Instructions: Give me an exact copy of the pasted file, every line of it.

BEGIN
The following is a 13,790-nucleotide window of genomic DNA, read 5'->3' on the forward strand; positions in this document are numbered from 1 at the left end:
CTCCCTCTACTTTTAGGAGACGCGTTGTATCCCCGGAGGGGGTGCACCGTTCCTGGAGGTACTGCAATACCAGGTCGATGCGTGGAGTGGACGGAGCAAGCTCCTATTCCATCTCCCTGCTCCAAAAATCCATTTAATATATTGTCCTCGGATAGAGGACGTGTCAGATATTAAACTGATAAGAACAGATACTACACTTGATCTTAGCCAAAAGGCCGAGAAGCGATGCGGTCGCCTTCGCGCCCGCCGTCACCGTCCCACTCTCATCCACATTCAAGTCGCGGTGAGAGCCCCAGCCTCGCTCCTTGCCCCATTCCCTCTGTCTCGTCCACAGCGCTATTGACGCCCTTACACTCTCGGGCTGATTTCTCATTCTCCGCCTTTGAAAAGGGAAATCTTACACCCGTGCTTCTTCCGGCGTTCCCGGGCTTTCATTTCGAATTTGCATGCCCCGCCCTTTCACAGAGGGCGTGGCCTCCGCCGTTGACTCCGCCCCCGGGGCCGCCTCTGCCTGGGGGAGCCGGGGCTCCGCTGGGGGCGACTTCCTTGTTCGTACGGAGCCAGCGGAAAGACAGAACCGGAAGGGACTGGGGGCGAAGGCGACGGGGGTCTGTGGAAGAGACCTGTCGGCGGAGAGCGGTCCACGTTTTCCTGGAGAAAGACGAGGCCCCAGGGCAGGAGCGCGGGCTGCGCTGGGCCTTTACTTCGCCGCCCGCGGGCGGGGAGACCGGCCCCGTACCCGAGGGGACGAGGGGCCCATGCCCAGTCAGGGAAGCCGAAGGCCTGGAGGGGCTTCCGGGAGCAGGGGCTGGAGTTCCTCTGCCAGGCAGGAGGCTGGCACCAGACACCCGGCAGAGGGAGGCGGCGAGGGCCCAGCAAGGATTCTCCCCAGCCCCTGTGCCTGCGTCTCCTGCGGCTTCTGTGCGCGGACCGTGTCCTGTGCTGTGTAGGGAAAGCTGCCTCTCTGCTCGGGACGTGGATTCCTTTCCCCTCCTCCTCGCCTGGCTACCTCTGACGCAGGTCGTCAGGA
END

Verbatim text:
The following is a 13,790-nucleotide window of genomic DNA, read 5'->3' on the forward strand; positions in this document are numbered from 1 at the left end:
CTCCCTCTACTTTTAGGAGACGCGTTGTATCCCCGGAGGGGGTGCACCGTTCCTGGAGGTACTGCAATACCAGGTCGATGCGTGGAGTGGACGGAGCAAGCTCCTATTCCATCTCCCTGCTCCAAAAATCCATTTAATATATTGTCCTCGGATAGAGGACGTGTCAGATATTAAACTGATAAGAACAGATACTACACTTGATCTTAGCCAAAAGGCCGAGAAGCGATGCGGTCGCCTTCGCGCCCGCCGTCACCGTCCCACTCTCATCCACATTCAAGTCGCGGTGAGAGCCCCAGCCTCGCTCCTTGCCCCATTCCCTCTGTCTCGTCCACAGCGCTATTGACGCCCTTACACTCTCGGGCTGATTTCTCATTCTCCGCCTTTGAAAAGGGAAATCTTACACCCGTGCTTCTTCCGGCGTTCCCGGGCTTTCATTTCGAATTTGCATGCCCCGCCCTTTCACAGAGGGCGTGGCCTCCGCCGTTGACTCCGCCCCCGGGGCCGCCTCTGCCTGGGGGAGCCGGGGCTCCGCTGGGGGCGACTTCCTTGTTCGTACGGAGCCAGCGGAAAGACAGAACCGGAAGGGACTGGGGGCGAAGGCGACGGGGGTCTGTGGAAGAGACCTGTCGGCGGAGAGCGGTCCACGTTTTCCTGGAGAAAGACGAGGCCCCAGGGCAGGAGCGCGGGCTGCGCTGGGCCTTTACTTCGCCGCCCGCGGGCGGGGAGACCGGCCCCGTACCCGAGGGGACGAGGGGCCCATGCCCAGTCAGGGAAGCCGAAGGCCTGGAGGGGCTTCCGGGAGCAGGGGCTGGAGTTCCTCTGCCAGGCAGGAGGCTGGCACCAGACACCCGGCAGAGGGAGGCGGCGAGGGCCCAGCAAGGATTCTCCCCAGCCCCTGTGCCTGCGTCTCCTGCGGCTTCTGTGCGCGGACCGTGTCCTGTGCTGTGTAGGGAAAGCTGCCTCTCTGCTCGGGACGTGGATTCCTTTCCCCTCCTCCTCGCCTGGCTACCTCTGACGCAGGTCGTCAGGA